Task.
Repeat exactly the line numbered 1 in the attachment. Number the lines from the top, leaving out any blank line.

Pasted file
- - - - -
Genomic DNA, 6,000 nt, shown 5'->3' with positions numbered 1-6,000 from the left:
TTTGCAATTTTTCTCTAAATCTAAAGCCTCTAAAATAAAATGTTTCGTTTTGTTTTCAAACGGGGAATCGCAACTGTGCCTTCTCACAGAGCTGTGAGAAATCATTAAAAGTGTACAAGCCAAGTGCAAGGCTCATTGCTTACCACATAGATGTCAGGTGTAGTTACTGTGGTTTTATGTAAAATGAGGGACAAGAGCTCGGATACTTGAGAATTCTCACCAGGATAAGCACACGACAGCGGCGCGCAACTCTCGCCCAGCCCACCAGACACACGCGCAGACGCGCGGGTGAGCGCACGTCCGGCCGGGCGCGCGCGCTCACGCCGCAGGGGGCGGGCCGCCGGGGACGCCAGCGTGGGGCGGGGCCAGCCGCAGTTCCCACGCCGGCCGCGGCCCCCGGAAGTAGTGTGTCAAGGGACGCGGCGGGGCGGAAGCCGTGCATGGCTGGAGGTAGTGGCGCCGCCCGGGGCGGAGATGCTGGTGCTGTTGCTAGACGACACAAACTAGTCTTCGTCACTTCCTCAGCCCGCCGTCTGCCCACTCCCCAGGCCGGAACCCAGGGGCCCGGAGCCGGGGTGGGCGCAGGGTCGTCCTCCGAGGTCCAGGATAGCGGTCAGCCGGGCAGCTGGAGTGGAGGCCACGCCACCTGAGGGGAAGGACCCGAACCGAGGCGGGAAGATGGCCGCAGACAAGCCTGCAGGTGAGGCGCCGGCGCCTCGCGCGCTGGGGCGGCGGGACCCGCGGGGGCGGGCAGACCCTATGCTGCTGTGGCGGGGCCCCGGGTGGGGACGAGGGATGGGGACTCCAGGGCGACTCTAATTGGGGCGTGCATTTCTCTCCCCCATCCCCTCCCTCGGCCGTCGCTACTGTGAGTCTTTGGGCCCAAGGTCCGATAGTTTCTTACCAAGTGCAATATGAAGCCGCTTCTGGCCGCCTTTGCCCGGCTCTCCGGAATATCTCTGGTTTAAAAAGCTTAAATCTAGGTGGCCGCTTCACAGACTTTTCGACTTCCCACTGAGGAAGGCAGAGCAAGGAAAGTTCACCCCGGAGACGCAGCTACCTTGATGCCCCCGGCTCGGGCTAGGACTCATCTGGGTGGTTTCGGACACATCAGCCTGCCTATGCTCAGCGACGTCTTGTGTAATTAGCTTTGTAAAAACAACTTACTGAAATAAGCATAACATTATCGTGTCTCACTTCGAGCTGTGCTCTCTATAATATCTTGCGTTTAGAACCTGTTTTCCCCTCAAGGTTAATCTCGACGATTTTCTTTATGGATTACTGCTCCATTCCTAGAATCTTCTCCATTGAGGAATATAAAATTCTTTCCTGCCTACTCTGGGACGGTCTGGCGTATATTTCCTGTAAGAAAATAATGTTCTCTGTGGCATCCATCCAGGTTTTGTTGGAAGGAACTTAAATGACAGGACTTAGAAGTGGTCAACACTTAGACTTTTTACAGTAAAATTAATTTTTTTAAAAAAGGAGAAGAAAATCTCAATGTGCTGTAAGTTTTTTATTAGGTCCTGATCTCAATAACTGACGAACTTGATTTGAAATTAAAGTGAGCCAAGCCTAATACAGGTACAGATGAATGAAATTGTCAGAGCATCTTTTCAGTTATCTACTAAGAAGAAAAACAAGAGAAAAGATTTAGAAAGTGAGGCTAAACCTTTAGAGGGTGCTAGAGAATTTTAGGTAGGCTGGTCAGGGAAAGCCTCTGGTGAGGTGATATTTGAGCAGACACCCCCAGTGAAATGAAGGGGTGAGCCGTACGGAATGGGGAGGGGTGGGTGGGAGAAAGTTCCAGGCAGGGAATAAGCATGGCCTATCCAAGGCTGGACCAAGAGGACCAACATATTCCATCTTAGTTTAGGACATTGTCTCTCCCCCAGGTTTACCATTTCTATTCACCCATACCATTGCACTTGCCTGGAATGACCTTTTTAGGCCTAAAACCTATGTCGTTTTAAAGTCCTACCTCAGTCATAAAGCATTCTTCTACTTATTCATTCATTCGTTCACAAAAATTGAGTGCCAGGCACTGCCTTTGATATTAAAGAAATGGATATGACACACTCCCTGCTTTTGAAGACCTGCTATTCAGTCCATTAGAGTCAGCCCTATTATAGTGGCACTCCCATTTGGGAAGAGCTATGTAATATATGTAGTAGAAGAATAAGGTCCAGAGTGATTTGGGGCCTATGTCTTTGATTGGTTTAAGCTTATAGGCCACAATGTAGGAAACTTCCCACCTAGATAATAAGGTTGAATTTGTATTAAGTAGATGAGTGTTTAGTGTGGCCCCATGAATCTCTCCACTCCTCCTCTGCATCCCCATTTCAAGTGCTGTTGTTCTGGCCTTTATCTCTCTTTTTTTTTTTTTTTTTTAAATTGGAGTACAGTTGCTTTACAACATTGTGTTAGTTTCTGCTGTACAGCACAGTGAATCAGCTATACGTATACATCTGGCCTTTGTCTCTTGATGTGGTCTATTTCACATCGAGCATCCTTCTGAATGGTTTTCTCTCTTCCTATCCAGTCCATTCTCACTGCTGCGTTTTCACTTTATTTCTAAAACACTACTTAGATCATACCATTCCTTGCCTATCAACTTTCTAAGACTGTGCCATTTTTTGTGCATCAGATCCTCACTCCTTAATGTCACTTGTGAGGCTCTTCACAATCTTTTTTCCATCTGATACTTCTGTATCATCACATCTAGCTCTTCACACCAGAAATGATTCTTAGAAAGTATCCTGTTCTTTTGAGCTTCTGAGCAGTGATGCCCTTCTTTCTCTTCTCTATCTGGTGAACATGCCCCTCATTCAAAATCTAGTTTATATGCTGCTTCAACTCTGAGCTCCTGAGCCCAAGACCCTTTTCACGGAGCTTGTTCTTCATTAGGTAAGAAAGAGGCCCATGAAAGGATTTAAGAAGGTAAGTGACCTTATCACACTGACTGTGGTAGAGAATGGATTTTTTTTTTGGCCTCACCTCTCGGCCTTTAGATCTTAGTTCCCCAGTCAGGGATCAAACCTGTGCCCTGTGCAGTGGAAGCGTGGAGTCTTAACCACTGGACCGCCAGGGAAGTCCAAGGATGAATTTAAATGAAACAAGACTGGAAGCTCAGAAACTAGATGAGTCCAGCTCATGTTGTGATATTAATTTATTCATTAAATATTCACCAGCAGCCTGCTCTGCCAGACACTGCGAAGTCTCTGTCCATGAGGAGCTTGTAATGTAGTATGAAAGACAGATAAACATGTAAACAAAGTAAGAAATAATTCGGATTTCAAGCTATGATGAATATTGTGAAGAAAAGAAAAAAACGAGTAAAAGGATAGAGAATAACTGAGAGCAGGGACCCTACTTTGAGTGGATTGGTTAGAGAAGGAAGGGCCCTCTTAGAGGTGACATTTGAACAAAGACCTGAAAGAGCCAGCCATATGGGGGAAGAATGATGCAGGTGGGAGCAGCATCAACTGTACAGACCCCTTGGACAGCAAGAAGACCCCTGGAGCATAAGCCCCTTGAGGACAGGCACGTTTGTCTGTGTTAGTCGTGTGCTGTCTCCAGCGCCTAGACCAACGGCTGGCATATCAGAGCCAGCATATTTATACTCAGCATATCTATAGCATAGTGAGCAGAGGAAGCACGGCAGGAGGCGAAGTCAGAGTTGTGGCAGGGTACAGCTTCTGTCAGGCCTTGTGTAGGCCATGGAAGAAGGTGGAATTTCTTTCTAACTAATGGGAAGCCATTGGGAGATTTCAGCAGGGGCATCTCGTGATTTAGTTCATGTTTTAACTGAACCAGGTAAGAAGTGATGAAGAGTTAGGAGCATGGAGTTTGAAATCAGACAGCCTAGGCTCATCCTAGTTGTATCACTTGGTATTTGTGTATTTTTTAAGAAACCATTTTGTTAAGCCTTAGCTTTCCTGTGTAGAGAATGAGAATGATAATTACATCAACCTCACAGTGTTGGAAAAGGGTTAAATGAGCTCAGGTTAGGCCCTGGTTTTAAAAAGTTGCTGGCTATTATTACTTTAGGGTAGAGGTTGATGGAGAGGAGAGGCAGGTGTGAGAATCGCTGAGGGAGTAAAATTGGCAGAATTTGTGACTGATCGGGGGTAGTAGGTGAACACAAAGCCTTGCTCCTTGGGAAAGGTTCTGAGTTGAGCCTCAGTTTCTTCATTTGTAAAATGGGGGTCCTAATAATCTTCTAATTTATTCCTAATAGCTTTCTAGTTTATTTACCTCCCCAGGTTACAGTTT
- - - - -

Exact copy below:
Genomic DNA, 6,000 nt, shown 5'->3' with positions numbered 1-6,000 from the left: